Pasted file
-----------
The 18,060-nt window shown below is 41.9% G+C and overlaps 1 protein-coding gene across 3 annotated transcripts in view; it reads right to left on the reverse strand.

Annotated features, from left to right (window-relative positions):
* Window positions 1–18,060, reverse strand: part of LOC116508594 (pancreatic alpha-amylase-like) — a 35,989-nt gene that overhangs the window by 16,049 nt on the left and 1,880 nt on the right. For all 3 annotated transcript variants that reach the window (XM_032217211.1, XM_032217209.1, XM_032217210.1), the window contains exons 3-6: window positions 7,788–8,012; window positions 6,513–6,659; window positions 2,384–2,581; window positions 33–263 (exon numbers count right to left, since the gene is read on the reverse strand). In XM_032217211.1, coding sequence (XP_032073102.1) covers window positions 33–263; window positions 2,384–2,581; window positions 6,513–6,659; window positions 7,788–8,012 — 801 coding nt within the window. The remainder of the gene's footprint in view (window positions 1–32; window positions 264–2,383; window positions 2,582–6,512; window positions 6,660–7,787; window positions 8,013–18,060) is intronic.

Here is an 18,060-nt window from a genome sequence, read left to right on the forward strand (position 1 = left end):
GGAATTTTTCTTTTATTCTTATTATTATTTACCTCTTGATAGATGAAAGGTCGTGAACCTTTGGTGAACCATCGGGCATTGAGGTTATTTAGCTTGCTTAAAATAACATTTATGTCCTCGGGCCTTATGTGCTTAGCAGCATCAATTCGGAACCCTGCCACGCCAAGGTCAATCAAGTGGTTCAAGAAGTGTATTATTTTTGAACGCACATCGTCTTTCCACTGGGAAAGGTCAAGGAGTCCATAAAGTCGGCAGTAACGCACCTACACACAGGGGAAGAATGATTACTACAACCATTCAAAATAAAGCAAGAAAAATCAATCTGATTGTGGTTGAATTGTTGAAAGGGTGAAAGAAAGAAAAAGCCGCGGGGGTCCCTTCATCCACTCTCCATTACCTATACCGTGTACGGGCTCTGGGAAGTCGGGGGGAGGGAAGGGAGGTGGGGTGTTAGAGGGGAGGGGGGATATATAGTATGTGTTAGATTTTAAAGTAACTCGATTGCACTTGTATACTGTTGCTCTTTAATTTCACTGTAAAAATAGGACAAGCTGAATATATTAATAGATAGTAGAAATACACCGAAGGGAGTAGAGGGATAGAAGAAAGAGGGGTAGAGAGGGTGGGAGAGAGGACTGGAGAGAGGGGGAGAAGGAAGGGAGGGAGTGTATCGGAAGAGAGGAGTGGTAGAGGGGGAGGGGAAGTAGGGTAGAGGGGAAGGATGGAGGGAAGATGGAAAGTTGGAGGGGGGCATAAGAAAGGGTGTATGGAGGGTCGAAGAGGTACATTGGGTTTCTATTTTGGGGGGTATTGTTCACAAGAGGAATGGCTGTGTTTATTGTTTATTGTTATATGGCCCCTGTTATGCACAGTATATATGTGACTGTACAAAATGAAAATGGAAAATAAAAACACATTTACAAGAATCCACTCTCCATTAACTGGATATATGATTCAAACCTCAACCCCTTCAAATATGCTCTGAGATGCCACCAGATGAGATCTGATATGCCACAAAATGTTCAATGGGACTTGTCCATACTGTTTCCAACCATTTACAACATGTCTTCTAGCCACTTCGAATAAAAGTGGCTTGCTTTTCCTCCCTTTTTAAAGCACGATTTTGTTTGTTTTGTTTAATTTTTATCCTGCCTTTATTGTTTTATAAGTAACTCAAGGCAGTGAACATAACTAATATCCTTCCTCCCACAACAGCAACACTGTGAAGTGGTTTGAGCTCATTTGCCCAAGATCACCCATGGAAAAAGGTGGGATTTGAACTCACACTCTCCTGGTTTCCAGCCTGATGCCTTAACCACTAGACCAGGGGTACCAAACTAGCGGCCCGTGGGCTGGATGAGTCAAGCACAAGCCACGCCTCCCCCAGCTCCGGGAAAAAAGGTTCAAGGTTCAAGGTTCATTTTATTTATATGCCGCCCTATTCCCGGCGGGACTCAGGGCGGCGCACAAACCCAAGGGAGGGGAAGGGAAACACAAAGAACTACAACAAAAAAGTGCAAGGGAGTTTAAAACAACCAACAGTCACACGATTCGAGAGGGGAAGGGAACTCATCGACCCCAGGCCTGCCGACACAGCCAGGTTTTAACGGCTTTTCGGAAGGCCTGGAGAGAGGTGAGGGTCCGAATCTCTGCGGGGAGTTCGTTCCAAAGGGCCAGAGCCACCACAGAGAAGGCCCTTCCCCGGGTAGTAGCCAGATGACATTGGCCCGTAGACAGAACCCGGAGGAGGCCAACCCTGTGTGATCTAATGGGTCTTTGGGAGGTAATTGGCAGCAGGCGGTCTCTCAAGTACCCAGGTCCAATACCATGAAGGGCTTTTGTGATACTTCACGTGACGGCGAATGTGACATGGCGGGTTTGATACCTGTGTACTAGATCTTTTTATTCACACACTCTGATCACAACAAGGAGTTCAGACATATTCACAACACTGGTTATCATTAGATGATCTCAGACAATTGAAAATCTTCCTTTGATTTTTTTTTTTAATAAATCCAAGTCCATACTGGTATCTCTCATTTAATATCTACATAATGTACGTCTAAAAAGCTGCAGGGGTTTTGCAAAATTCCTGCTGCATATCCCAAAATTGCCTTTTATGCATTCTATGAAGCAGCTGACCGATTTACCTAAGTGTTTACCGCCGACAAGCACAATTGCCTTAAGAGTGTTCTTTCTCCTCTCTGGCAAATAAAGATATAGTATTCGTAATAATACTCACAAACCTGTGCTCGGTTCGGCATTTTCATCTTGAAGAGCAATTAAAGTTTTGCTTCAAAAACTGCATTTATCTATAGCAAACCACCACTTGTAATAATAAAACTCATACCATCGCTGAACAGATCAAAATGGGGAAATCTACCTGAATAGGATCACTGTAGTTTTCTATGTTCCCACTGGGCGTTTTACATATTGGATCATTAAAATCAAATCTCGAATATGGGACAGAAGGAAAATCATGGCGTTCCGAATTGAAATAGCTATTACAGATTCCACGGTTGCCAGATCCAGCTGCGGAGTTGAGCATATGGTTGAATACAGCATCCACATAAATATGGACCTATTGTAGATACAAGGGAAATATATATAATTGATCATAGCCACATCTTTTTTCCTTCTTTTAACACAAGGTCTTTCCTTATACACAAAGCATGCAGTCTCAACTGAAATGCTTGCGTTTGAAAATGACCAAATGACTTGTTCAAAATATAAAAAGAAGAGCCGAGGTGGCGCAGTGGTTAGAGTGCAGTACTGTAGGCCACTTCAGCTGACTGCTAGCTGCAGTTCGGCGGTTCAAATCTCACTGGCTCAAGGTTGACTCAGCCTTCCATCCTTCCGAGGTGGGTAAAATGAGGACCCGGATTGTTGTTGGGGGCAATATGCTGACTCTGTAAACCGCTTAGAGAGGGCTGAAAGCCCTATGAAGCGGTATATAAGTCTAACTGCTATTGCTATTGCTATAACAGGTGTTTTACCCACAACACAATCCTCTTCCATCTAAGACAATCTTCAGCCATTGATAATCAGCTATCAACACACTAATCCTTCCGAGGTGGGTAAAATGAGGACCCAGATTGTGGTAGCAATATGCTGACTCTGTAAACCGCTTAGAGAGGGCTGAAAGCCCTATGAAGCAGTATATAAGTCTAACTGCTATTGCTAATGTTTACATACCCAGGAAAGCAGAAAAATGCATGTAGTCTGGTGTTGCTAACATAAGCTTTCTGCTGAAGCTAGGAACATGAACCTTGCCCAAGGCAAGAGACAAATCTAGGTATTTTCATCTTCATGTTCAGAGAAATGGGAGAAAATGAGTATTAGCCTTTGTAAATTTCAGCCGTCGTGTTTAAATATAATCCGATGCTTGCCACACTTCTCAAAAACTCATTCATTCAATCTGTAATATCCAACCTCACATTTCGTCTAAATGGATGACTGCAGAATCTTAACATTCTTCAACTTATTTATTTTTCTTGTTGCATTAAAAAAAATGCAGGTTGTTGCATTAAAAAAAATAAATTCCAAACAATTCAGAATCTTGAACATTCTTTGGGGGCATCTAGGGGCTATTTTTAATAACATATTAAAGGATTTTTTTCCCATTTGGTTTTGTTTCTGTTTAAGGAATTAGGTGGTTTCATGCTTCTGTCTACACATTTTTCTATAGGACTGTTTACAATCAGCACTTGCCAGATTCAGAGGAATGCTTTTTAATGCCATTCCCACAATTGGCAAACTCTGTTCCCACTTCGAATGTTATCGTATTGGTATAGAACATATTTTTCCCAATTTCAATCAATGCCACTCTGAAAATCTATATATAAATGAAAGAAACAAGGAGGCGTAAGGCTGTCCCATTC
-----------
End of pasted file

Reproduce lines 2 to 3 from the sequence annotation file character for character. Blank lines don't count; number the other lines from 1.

Annotated features, from left to right (window-relative positions):
* Window positions 1–18,060, reverse strand: part of LOC116508594 (pancreatic alpha-amylase-like) — a 35,989-nt gene that overhangs the window by 16,049 nt on the left and 1,880 nt on the right. For all 3 annotated transcript variants that reach the window (XM_032217211.1, XM_032217209.1, XM_032217210.1), the window contains exons 3-6: window positions 7,788–8,012; window positions 6,513–6,659; window positions 2,384–2,581; window positions 33–263 (exon numbers count right to left, since the gene is read on the reverse strand). In XM_032217211.1, coding sequence (XP_032073102.1) covers window positions 33–263; window positions 2,384–2,581; window positions 6,513–6,659; window positions 7,788–8,012 — 801 coding nt within the window. The remainder of the gene's footprint in view (window positions 1–32; window positions 264–2,383; window positions 2,582–6,512; window positions 6,660–7,787; window positions 8,013–18,060) is intronic.